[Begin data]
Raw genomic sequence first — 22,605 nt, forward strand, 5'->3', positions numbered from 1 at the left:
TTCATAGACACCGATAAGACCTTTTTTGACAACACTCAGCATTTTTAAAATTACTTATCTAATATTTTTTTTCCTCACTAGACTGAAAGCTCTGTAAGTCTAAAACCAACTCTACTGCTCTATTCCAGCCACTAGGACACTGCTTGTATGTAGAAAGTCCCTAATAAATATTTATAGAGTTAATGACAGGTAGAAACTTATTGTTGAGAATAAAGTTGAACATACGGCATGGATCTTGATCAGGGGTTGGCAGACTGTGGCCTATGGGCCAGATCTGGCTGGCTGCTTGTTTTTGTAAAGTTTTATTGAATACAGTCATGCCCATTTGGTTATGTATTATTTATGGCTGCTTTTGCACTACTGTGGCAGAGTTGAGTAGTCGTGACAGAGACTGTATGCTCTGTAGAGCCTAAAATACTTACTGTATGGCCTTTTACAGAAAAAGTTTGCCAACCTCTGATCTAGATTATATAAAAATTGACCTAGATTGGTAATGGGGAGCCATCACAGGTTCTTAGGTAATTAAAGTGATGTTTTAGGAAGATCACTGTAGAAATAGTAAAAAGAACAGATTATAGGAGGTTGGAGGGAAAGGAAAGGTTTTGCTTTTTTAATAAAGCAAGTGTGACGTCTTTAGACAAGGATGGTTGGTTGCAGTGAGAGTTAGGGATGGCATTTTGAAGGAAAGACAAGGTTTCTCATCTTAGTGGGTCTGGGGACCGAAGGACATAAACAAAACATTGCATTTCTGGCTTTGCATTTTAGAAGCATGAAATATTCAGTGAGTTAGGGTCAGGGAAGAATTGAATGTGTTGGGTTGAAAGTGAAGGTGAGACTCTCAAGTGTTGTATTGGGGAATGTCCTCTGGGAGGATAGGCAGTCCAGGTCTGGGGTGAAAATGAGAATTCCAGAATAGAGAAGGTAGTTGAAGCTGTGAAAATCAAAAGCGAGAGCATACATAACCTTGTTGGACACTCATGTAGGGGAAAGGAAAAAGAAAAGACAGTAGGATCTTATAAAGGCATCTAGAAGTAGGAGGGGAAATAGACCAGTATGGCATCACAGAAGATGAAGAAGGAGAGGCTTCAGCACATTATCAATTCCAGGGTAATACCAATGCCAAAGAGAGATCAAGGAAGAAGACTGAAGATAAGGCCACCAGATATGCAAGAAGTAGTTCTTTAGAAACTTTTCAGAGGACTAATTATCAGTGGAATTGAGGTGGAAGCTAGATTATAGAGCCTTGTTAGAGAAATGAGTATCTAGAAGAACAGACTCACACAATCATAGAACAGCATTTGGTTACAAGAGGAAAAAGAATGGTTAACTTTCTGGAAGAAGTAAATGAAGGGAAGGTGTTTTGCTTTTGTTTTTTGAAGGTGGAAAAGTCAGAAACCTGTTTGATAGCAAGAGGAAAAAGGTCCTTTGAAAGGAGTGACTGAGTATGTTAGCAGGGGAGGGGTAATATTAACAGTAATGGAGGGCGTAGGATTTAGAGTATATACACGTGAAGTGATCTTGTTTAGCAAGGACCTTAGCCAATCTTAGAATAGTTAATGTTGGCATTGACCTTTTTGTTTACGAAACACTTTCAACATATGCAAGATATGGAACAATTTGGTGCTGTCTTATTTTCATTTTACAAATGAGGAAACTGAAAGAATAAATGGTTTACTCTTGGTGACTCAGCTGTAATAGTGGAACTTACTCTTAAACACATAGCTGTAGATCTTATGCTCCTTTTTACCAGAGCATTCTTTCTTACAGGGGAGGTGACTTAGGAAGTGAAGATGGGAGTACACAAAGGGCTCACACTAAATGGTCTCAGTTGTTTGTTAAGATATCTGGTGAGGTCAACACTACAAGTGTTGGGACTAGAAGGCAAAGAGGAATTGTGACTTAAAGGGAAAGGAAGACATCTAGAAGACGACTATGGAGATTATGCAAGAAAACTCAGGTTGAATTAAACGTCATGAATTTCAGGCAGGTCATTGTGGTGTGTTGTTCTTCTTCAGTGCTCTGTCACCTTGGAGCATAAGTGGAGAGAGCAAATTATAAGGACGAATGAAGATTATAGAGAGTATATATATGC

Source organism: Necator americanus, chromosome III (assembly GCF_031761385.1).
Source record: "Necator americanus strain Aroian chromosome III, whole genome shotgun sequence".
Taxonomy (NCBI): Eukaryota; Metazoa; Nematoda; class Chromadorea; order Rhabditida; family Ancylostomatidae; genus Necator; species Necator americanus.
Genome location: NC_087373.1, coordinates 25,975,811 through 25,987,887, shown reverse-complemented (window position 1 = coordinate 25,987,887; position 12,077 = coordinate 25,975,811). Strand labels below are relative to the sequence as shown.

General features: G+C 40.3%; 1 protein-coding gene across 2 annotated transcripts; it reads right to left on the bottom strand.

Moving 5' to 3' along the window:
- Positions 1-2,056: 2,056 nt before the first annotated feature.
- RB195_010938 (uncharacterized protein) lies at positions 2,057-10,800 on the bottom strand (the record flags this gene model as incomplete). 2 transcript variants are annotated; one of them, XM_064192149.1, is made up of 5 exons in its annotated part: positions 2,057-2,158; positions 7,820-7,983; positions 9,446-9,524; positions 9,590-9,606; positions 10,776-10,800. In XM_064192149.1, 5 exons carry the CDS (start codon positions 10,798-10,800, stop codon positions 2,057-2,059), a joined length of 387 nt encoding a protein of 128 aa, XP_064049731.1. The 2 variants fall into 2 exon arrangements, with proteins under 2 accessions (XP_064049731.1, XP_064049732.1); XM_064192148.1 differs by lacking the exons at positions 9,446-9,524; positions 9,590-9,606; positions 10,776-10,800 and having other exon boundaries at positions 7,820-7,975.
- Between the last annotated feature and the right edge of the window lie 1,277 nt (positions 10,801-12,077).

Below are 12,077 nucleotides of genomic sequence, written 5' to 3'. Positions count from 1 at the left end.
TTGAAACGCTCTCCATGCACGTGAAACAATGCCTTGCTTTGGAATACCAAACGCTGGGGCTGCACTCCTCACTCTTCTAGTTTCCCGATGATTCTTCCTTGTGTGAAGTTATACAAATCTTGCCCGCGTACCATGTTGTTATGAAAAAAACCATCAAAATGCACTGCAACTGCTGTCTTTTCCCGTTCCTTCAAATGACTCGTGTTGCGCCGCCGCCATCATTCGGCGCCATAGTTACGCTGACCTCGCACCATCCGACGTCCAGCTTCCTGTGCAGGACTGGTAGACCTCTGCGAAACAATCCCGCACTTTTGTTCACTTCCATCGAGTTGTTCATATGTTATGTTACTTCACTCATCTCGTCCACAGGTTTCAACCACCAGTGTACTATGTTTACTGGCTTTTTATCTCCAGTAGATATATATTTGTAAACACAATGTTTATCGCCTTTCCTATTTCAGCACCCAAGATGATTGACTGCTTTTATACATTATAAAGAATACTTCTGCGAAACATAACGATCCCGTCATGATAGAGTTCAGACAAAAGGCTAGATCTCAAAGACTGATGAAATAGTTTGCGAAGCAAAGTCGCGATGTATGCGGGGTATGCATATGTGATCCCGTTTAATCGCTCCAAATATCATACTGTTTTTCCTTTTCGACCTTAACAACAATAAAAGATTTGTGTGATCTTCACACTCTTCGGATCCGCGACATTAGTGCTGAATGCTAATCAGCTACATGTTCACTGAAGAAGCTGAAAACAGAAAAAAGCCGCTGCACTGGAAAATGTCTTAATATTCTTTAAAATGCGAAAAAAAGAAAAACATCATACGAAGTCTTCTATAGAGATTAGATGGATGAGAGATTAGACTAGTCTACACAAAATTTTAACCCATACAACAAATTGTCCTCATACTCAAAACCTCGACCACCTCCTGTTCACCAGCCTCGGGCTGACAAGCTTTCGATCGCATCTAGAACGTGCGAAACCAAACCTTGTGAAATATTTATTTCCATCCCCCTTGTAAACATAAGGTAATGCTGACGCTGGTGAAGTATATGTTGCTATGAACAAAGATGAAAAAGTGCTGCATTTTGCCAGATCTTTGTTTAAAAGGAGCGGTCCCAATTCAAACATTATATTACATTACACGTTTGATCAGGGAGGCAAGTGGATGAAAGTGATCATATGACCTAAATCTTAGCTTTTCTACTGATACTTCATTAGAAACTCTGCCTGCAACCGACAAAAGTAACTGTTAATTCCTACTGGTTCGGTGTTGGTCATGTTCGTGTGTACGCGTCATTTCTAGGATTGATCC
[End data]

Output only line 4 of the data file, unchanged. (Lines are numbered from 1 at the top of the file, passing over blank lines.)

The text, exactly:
Source record: "Necator americanus strain Aroian chromosome III, whole genome shotgun sequence".